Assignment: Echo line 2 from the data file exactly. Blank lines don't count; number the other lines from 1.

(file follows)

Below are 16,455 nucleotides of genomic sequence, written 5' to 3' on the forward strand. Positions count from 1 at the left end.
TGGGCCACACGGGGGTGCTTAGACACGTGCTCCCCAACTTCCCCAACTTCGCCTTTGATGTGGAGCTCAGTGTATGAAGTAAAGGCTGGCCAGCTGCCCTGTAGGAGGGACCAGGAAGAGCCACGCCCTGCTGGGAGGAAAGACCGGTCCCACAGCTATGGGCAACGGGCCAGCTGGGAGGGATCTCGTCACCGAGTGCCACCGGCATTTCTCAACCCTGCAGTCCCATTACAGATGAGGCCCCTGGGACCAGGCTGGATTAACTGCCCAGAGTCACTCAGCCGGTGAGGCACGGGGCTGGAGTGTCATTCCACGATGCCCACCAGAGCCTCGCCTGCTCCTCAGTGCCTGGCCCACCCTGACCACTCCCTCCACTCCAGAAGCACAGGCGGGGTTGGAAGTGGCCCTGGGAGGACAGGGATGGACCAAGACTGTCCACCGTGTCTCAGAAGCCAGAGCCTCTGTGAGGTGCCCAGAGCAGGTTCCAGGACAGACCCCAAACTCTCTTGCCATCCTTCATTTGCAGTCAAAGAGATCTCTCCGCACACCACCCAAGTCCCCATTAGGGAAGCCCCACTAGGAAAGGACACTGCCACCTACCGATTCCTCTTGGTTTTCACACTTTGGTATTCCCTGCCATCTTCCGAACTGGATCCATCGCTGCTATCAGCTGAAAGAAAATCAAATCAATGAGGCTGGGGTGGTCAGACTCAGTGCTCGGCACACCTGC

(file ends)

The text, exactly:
TGGGCCACACGGGGGTGCTTAGACACGTGCTCCCCAACTTCCCCAACTTCGCCTTTGATGTGGAGCTCAGTGTATGAAGTAAAGGCTGGCCAGCTGCCCTGTAGGAGGGACCAGGAAGAGCCACGCCCTGCTGGGAGGAAAGACCGGTCCCACAGCTATGGGCAACGGGCCAGCTGGGAGGGATCTCGTCACCGAGTGCCACCGGCATTTCTCAACCCTGCAGTCCCATTACAGATGAGGCCCCTGGGACCAGGCTGGATTAACTGCCCAGAGTCACTCAGCCGGTGAGGCACGGGGCTGGAGTGTCATTCCACGATGCCCACCAGAGCCTCGCCTGCTCCTCAGTGCCTGGCCCACCCTGACCACTCCCTCCACTCCAGAAGCACAGGCGGGGTTGGAAGTGGCCCTGGGAGGACAGGGATGGACCAAGACTGTCCACCGTGTCTCAGAAGCCAGAGCCTCTGTGAGGTGCCCAGAGCAGGTTCCAGGACAGACCCCAAACTCTCTTGCCATCCTTCATTTGCAGTCAAAGAGATCTCTCCGCACACCACCCAAGTCCCCATTAGGGAAGCCCCACTAGGAAAGGACACTGCCACCTACCGATTCCTCTTGGTTTTCACACTTTGGTATTCCCTGCCATCTTCCGAACTGGATCCATCGCTGCTATCAGCTGAAAGAAAATCAAATCAATGAGGCTGGGGTGGTCAGACTCAGTGCTCGGCACACCTGC